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Copying Databases in Azure SQL Database

Updated: June 12, 2014

The database copy operation copies a Microsoft Azure SQL Database to a new database. The copy can be created on the same or a different logical server. When the copying process completes, the new database is a fully functioning database that is independent of the source database. The new database is transactionally consistent with the source database at the time when the copy completes. The service tier, size, and the performance level of the database of the copy are the same as the source database.

Since the new database is the same service tier and performance level of the database. Each copy adds to the total database count and is billed at the same rate as the source database. For more information, see SQL Database Pricing Details.

In this Topic:

Overview

The following scenarios require making a copy of your source database to a new database. The methods used in these scenarios depend on whether or not the source and destination databases reside in the same server or different server, same region or different region, same subscription or different subscriptions. These methods are described in details in the Other Methods to Copy a Database section later in this topic.

  • Application development and testing: Copy the production database to a new database that can be used for development and testing.

  • Application upgrade: Before major application updates, copy the application database to a backup database with a different name. If the upgrade process fails or completes with errors, you can switch to the pre-upgrade version of the database by simply renaming the backup database to the application database name.

  • Application migration: You may need to migrate your application which involves moving your database as well.

noteNote
Databases created by the copy feature count toward the Azure SQL Database limit of 150 databases for each Azure SQL Database server. For cost and billing impact, see Azure SQL Database Accounts and Billing.

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Using Database Copy

When using the database copy feature, databases are copied asynchronously, so a connection to the Azure SQL Database server is not needed for the full duration of the process. You can copy a database by logging into the master database of the destination server and executing the Transact-SQL CREATE DATABASE statement with the AS COPY OF clause. Then, you can monitor the copy process by using the sys.dm_database_copies and sys.databases views on the destination server.

You can copy a database to the same Azure SQL Database server, using a different database name, or you can copy the database to a different Azure SQL Database server. This section considers both of these alternatives.

Same-Server Copying

When you copy a database to make a new database on the same Azure SQL Database server, the same logins can be used on both databases. The security principal you use to copy the database becomes the database owner (DBO) on the new database when it is created. The following figure illustrates same-server copying:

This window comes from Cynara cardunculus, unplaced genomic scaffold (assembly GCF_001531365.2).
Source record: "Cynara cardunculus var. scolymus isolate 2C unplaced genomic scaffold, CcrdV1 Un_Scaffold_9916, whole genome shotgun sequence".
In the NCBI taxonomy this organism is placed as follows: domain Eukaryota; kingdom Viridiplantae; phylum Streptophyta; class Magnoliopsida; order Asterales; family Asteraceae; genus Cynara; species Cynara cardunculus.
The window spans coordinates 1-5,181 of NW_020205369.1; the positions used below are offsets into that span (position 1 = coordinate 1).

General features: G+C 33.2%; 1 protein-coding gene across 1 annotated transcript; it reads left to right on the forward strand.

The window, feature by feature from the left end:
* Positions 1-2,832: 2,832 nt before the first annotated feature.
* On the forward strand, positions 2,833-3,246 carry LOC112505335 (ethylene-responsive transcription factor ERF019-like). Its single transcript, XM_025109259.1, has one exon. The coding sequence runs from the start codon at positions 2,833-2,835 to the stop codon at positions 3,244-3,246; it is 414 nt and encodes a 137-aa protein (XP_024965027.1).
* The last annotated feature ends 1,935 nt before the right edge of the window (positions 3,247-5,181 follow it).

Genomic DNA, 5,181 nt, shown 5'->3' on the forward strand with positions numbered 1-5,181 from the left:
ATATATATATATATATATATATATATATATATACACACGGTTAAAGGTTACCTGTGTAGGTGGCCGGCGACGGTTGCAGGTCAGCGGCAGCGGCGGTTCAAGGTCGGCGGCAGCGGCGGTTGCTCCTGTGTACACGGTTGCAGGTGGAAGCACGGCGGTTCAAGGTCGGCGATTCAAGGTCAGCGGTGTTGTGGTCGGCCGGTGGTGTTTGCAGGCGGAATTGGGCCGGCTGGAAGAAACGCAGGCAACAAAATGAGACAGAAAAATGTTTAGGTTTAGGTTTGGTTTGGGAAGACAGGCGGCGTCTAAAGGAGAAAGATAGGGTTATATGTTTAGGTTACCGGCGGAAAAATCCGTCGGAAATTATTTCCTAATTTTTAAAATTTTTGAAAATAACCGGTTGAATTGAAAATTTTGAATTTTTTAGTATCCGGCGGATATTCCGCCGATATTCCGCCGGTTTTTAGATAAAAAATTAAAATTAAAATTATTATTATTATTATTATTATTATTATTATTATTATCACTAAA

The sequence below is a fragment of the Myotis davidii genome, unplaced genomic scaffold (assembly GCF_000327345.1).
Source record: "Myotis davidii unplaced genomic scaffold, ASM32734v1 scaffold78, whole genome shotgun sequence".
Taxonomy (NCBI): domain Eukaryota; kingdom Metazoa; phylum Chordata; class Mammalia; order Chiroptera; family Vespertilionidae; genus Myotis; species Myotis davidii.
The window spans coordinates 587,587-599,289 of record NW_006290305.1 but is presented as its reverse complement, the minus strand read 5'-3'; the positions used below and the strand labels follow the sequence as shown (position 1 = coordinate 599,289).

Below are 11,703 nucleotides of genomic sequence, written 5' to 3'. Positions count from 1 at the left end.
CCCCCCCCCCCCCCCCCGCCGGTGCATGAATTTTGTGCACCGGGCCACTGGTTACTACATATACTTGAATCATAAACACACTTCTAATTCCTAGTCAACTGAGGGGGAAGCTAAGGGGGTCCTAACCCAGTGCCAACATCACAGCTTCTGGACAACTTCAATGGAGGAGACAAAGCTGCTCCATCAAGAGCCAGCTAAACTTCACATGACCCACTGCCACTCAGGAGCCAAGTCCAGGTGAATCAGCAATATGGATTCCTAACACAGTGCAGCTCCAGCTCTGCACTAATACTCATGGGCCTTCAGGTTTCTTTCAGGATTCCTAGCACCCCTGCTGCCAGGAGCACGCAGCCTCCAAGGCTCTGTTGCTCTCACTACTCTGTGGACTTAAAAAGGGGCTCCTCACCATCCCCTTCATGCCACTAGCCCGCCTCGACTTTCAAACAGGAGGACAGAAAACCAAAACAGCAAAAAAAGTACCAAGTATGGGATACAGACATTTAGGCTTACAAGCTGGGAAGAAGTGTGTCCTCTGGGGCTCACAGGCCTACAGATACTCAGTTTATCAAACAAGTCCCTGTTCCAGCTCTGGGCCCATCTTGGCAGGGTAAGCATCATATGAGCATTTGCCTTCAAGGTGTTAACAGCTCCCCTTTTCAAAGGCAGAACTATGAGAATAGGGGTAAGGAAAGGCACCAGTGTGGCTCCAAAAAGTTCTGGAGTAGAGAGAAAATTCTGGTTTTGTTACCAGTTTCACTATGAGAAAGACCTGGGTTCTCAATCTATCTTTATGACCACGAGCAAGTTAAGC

Copy database to the same SQL Database server

In this figure, Database1A is copied to a new database, Database1B, on the same Azure SQL Database server, Server1. The login that copied the database becomes the DBO of Database1B. All database users, their permissions, and their security identifiers (SIDs) from Database1A are copied to Database1B. Because the user SIDs are the same on both databases, the logins from Server1 maintain the same permissions on both databases.

After the copy is complete, Database1B becomes a fully functional, independent database. The logins, users, and permissions of Database1B can be managed independently of Database1A.

Cross-Server Copying

You can also copy a database between two different Azure SQL Database servers that are in the same region. Because the new database is created on a different Azure SQL Database server, it is associated with a different master database. All users in the new database maintain the permissions that they had in the source database. The security principal you use to copy the database becomes DBO on the new database when it is created and is assigned a new security identifier (SID). The following figure illustrates cross-server copying:

Copy database to a different SQL Database server

In this figure, Database1A is copied from Server1 to a new database, Database2A, on a different Azure SQL Database server, Server2. The login that copied the database becomes the DBO of Database2A. All database users and their permissions (but not their SIDs) from Database1A are copied to Database2A. The logins from Server1 cannot be used with the new database because they are associated with a different Azure SQL Database server and because the Database2A user SIDs are different from the Database1A user SIDs.

ImportantImportant